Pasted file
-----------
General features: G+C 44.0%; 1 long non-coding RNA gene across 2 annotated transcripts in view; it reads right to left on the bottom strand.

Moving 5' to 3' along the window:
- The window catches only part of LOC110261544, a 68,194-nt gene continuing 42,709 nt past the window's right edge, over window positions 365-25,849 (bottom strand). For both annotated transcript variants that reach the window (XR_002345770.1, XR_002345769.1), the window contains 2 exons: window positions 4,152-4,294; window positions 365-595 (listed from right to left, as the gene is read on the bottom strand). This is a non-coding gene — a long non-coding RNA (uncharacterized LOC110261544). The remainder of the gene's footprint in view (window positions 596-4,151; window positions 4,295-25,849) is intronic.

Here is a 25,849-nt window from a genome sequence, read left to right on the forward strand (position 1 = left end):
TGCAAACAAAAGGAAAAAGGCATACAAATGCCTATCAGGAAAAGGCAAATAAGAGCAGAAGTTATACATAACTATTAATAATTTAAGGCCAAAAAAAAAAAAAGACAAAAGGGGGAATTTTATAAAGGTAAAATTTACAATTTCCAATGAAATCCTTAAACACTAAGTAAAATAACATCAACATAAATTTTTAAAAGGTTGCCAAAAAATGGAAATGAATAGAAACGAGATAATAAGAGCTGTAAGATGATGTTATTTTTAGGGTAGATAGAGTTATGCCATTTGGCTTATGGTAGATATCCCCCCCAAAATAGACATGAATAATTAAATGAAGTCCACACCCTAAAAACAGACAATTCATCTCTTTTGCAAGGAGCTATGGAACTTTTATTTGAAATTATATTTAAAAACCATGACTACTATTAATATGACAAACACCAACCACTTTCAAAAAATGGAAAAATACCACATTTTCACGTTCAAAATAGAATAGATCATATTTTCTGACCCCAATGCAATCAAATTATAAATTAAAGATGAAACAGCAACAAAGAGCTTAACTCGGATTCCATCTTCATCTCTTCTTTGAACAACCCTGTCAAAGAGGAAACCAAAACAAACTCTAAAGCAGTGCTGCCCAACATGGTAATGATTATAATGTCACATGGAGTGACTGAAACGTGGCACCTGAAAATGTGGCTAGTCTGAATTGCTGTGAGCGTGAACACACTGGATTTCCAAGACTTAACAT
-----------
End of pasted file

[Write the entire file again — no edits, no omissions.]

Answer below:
General features: G+C 44.0%; 1 long non-coding RNA gene across 2 annotated transcripts in view; it reads right to left on the bottom strand.

Moving 5' to 3' along the window:
- The window catches only part of LOC110261544, a 68,194-nt gene continuing 42,709 nt past the window's right edge, over window positions 365-25,849 (bottom strand). For both annotated transcript variants that reach the window (XR_002345770.1, XR_002345769.1), the window contains 2 exons: window positions 4,152-4,294; window positions 365-595 (listed from right to left, as the gene is read on the bottom strand). This is a non-coding gene — a long non-coding RNA (uncharacterized LOC110261544). The remainder of the gene's footprint in view (window positions 596-4,151; window positions 4,295-25,849) is intronic.

Here is a 25,849-nt window from a genome sequence, read left to right on the forward strand (position 1 = left end):
TGCAAACAAAAGGAAAAAGGCATACAAATGCCTATCAGGAAAAGGCAAATAAGAGCAGAAGTTATACATAACTATTAATAATTTAAGGCCAAAAAAAAAAAAAGACAAAAGGGGGAATTTTATAAAGGTAAAATTTACAATTTCCAATGAAATCCTTAAACACTAAGTAAAATAACATCAACATAAATTTTTAAAAGGTTGCCAAAAAATGGAAATGAATAGAAACGAGATAATAAGAGCTGTAAGATGATGTTATTTTTAGGGTAGATAGAGTTATGCCATTTGGCTTATGGTAGATATCCCCCCCAAAATAGACATGAATAATTAAATGAAGTCCACACCCTAAAAACAGACAATTCATCTCTTTTGCAAGGAGCTATGGAACTTTTATTTGAAATTATATTTAAAAACCATGACTACTATTAATATGACAAACACCAACCACTTTCAAAAAATGGAAAAATACCACATTTTCACGTTCAAAATAGAATAGATCATATTTTCTGACCCCAATGCAATCAAATTATAAATTAAAGATGAAACAGCAACAAAGAGCTTAACTCGGATTCCATCTTCATCTCTTCTTTGAACAACCCTGTCAAAGAGGAAACCAAAACAAACTCTAAAGCAGTGCTGCCCAACATGGTAATGATTATAATGTCACATGGAGTGACTGAAACGTGGCACCTGAAAATGTGGCTAGTCTGAATTGCTGTGAGCGTGAACACACTGGATTTCCAAGACTTAACAT